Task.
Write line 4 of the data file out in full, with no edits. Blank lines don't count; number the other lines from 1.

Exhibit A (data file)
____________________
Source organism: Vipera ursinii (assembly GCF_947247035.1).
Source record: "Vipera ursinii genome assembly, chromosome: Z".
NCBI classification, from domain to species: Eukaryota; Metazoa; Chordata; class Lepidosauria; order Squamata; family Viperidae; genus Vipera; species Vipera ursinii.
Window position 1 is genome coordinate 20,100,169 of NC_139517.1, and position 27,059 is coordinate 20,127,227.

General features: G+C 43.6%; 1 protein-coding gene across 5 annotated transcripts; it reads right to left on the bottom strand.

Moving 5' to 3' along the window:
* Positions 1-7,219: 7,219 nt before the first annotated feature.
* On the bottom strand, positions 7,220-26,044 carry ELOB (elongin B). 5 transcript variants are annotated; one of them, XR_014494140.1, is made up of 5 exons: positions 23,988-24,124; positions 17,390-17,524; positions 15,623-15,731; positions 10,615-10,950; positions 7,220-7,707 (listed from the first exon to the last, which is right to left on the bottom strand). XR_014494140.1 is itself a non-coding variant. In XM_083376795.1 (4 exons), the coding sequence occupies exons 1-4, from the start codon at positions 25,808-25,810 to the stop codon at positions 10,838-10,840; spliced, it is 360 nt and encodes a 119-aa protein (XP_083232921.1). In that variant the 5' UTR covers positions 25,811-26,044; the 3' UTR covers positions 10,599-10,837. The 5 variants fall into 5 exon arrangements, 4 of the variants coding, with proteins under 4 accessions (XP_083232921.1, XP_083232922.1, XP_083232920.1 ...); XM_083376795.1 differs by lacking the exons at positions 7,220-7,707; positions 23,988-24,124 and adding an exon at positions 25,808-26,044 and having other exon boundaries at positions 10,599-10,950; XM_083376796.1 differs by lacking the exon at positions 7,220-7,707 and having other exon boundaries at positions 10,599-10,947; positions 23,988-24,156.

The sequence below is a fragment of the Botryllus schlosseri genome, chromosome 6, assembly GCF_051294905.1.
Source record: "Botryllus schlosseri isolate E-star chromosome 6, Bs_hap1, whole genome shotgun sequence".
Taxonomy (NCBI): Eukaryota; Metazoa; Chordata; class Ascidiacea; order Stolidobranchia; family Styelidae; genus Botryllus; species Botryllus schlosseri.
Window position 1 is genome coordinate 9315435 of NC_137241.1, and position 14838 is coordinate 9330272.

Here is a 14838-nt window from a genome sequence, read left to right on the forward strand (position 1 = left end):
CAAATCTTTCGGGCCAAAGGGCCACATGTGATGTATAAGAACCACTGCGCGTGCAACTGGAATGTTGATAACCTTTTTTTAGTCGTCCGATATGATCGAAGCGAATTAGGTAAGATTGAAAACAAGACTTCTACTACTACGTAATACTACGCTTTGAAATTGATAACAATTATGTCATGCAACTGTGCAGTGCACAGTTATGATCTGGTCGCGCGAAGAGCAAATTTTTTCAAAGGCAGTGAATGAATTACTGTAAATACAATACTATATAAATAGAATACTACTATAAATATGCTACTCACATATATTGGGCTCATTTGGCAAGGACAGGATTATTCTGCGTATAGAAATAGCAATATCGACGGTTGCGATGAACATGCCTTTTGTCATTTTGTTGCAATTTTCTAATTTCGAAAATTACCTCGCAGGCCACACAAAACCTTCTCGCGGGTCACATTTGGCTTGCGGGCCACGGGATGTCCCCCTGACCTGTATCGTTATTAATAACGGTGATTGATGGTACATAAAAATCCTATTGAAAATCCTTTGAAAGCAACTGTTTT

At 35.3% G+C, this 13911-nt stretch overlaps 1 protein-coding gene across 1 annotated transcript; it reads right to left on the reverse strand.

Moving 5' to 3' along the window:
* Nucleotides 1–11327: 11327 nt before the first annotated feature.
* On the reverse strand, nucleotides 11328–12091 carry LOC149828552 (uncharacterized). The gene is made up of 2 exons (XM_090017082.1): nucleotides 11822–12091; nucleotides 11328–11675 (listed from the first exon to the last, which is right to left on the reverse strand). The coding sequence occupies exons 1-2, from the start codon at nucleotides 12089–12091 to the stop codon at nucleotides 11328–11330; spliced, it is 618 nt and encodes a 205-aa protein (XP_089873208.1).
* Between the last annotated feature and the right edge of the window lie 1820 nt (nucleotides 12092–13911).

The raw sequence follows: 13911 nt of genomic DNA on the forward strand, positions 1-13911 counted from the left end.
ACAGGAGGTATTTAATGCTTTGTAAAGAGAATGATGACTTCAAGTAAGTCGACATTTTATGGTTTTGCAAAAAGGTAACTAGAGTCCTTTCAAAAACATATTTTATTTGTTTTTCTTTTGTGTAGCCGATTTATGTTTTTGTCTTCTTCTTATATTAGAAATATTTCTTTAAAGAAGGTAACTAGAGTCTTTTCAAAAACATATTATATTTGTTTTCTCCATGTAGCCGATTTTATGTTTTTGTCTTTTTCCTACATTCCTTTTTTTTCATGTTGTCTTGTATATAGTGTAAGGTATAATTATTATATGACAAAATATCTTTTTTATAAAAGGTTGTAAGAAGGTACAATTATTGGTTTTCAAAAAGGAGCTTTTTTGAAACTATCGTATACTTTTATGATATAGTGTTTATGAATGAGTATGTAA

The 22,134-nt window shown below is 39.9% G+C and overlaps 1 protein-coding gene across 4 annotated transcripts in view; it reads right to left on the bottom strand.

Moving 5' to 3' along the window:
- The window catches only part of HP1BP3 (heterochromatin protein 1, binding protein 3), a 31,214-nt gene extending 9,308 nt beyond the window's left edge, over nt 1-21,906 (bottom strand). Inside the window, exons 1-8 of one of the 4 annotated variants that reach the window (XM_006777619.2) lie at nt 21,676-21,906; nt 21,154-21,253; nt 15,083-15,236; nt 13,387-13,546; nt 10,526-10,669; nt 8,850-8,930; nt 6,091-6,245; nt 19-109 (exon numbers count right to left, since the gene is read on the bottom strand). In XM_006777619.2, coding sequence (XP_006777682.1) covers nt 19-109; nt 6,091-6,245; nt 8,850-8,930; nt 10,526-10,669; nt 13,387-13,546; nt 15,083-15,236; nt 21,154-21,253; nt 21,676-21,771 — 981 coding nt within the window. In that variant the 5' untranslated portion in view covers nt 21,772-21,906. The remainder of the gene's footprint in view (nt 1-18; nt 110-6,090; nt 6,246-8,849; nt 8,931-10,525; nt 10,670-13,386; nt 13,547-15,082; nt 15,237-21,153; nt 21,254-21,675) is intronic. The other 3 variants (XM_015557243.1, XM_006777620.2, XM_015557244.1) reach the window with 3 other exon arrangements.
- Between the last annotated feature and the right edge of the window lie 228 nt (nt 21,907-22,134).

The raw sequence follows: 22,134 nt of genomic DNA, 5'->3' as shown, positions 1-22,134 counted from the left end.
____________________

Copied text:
Window position 1 is genome coordinate 20,100,169 of NC_139517.1, and position 27,059 is coordinate 20,127,227.